When a Florida judge is calculating how much child support a non-custodial parent will pay, they are looking mainly at that parent’s income and assets. How much support can the non-custodial parent provide for their child without struggling month-to-month to feed themselves?
So what happens when that information is made unavailable? Or when it is inaccurate? What if your ex’s employer is actually helping them to hide their income?
This is allegedly what happened in the case of Lesley Chanin.
When an Employer Helps an Employee Hide Income, Can They Be Held Responsible?
Lesley Chanin and Joel Feigenheimer divorced in 1999, and a judge ordered Feigenheimer to pay child support each month. They exchanged W-2 forms in order to prove their incomes and help the judge decide on appropriate child support payments. However, Chanin believes that her ex-husband and his coworkers were altering the amount of income he makes in order to pay less in child support each month.
Feigenheimer works for China Grill Management. He also formed a corporation that is solely owned by his wife. Chanin accused not only Feigenheimer, but also his employers, of hiding income that Feigenheimer made by funneling the income into his wife’s corporation.
The alleged foul play was committed after the judge’s initial child support ruling was made, but still affects Chanin’s ability to ask for any more child support, and she believes more is necessary. Because of this, she filed a case against seven defendants, including Feigenheimer’s employers at China Grill Management.
The case was brought to the Fourth District Court of Appeal. In the court’s official statement, they suggested that someone else take the case. Specifically, the court posed this question for the Florida Supreme Court: “May a former spouse pursue an independent tort claim against the employer of the other former spouse for fraudulent conduct that (1) occurs after the final judgment and (2) falsely depresses that spouse’s income so as to limit the obligation for child support?”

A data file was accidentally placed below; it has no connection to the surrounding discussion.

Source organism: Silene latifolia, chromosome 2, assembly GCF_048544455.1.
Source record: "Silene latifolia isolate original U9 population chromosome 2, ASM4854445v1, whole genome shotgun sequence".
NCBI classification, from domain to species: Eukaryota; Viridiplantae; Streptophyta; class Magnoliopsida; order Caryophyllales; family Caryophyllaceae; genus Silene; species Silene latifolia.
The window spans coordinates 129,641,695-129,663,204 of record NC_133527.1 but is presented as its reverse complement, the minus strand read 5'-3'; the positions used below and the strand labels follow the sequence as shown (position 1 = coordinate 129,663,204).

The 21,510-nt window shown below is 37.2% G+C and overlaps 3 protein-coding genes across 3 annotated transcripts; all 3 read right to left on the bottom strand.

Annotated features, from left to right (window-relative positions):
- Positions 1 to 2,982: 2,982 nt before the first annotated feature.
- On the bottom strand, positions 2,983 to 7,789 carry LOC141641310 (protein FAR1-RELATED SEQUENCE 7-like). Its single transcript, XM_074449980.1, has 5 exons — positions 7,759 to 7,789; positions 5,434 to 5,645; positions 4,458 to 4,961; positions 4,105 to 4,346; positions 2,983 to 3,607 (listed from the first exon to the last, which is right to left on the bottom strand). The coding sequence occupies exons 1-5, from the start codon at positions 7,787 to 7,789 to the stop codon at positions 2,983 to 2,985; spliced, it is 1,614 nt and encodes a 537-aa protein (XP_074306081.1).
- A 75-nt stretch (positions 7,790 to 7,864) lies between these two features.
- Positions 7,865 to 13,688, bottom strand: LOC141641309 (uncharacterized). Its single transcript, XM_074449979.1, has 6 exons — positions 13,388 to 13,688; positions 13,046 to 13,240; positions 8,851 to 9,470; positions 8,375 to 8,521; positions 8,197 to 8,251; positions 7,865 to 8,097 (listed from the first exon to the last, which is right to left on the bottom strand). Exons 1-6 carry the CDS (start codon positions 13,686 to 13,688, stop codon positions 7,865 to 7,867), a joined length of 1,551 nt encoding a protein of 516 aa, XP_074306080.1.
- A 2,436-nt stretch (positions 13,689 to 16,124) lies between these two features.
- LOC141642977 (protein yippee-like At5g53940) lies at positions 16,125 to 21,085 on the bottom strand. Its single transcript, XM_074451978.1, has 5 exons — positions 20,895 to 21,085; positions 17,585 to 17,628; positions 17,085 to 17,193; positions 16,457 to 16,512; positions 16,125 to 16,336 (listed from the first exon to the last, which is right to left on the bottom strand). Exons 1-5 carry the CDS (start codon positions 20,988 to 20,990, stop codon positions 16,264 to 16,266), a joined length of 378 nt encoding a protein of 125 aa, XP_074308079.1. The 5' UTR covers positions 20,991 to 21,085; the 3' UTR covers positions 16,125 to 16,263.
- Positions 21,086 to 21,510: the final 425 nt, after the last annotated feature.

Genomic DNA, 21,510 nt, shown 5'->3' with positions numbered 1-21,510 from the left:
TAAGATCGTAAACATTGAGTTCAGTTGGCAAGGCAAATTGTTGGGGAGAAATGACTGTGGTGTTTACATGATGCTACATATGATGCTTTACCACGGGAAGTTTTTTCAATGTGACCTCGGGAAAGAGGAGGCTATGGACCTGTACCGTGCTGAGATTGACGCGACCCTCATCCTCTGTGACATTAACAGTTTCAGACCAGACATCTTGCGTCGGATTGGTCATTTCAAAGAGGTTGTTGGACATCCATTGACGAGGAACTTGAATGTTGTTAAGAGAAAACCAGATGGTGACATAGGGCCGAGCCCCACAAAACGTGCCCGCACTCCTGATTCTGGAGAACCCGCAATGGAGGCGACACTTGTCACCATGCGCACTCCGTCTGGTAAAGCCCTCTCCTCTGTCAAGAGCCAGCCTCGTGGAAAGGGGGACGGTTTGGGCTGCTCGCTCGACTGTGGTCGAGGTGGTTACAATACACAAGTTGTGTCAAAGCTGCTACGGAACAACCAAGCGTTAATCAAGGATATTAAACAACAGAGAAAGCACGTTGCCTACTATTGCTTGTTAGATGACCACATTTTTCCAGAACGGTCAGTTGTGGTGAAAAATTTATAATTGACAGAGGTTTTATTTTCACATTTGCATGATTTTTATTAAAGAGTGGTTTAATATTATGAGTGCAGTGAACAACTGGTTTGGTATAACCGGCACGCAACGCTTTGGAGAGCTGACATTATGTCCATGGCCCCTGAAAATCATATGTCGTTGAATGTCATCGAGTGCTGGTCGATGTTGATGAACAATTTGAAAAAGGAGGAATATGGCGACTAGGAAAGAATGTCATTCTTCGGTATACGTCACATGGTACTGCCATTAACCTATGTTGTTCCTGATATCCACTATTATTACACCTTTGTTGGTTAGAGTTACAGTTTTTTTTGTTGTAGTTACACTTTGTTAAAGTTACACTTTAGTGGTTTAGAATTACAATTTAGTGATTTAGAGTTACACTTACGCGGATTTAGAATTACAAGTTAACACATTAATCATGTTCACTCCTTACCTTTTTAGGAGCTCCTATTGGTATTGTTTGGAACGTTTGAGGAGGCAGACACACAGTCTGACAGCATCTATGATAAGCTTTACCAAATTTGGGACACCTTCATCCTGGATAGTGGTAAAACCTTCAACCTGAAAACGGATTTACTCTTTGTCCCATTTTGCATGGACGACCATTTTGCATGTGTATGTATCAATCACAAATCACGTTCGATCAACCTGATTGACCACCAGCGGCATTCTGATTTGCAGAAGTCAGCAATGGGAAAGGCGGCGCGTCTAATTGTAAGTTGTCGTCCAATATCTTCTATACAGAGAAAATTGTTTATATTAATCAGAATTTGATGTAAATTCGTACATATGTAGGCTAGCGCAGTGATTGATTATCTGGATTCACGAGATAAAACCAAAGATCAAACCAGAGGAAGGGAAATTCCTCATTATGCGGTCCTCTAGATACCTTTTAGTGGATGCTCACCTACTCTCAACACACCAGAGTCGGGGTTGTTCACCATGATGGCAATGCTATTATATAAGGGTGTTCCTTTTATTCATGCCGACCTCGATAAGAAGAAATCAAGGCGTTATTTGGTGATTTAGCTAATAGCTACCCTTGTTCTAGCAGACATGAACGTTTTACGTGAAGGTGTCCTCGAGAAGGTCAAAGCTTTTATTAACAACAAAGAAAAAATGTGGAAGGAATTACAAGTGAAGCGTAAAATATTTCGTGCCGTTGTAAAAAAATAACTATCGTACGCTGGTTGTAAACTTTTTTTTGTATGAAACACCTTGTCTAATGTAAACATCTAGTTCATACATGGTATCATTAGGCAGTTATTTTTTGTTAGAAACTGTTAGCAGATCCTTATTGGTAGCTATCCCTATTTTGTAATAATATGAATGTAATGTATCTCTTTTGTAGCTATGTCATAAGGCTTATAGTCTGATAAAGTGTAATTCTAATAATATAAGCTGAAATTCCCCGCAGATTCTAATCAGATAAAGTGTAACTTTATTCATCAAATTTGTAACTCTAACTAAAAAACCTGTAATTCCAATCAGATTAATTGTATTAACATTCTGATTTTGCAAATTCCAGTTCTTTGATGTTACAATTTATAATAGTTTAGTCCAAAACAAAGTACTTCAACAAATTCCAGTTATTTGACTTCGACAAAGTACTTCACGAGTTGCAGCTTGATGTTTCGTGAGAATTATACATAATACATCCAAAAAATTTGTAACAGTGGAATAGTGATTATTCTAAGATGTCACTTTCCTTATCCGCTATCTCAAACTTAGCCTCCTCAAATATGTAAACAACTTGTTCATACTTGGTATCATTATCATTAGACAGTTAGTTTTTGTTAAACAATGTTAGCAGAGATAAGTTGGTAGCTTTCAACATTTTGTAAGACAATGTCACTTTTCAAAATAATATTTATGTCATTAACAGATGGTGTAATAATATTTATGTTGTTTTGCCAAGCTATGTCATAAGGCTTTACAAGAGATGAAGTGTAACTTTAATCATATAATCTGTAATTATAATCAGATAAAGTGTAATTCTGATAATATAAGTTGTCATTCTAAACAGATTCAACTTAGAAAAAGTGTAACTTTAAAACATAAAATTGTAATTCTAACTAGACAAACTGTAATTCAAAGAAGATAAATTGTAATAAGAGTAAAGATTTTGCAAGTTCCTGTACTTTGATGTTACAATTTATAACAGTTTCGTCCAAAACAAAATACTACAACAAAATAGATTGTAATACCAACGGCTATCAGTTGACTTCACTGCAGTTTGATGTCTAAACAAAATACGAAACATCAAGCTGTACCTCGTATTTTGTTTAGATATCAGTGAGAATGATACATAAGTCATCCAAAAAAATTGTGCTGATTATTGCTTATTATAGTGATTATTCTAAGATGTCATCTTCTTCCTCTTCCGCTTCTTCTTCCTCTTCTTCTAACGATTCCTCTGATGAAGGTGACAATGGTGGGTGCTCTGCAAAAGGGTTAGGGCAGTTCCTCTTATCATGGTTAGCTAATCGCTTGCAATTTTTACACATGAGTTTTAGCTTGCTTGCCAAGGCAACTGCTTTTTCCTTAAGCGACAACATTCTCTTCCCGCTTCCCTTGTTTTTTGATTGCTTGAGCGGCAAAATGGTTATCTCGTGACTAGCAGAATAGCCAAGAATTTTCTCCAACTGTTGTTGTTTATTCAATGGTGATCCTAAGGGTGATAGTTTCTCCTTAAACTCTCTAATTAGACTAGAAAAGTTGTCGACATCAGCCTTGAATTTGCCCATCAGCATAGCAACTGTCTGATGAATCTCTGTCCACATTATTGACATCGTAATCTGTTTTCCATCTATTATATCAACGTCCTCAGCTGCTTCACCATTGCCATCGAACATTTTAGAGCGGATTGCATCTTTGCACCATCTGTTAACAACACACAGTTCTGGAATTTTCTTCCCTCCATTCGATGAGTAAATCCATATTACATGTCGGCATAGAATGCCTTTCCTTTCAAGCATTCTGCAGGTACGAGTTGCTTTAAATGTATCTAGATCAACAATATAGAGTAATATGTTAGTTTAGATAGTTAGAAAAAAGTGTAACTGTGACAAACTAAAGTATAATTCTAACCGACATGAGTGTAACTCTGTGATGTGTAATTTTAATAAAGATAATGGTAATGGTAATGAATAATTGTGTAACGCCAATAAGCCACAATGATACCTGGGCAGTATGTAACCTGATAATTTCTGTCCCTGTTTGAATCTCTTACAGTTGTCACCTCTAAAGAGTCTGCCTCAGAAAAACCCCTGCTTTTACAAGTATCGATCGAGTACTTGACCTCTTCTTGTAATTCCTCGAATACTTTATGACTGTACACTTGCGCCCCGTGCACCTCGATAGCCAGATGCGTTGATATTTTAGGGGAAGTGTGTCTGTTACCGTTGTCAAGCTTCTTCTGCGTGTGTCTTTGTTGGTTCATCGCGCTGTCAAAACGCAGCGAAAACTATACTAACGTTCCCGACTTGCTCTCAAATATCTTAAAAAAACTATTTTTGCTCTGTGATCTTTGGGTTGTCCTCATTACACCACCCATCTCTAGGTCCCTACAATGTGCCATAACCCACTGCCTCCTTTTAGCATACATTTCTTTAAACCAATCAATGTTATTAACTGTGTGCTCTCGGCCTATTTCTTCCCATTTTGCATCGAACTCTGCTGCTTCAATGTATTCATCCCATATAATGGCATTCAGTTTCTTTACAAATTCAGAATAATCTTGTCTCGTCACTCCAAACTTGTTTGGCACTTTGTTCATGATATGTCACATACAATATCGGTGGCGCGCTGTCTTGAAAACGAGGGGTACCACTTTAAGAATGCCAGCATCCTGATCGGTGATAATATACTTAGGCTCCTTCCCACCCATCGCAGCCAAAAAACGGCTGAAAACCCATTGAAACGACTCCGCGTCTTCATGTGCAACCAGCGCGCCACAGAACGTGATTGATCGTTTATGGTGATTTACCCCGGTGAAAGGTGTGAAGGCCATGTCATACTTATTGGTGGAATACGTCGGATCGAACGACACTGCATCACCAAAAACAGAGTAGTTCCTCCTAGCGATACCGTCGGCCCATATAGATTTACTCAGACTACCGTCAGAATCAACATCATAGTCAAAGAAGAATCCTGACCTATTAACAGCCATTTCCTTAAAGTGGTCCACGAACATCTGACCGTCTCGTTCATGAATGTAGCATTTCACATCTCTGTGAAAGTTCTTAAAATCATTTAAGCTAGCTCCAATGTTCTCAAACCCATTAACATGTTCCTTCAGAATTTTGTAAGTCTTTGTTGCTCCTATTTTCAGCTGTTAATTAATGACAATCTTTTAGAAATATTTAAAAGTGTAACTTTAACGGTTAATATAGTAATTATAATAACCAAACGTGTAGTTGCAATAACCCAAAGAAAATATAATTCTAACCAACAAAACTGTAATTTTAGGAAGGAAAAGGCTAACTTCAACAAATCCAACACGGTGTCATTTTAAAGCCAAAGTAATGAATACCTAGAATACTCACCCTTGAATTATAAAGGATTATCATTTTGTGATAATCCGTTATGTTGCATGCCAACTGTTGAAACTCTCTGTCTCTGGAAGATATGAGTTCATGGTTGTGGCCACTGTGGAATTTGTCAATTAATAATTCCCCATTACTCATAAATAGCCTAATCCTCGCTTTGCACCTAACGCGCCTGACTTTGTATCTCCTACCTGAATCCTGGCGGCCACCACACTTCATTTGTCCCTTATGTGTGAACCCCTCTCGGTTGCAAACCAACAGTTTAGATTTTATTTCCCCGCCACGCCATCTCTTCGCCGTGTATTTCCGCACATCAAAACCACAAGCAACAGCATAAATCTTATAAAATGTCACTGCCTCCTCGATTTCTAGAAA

This question was posed at the beginning of November. Since then, there has not been an official statement made from the Florida Supreme Court regarding whether or not they will take this case.
Employer Misconduct in Child Support an Important Question to Answer
The allegations that Chanin made against Feigenheimer have not been seen in the state of Florida before. Because of this, the court recognizes that the outcome of this case could impact not only Florida legislation, but also how employers look at divorced employees. No employer would want to run the risk of being accused of fraud, which could make it harder for divorced individuals to find employment.
Chanin’s accusations will not be looked into until a court decides to take her case. However, that does not mean that fraudulent activity did not occur, and this is an issue that needs to be addressed. Otherwise, it is essentially an invitation for non-custodial spouses to use this method to engage in misconduct in order to reduce child support or alimony obligations.
If you are getting a divorce and suspect that your ex is not being completely honest about what he or she can provide you or your children, be sure to have a knowledgeable Florida divorce lawyer by your side. Their help provides you with the best chance at getting a fair divorce settlement by assuring transparency.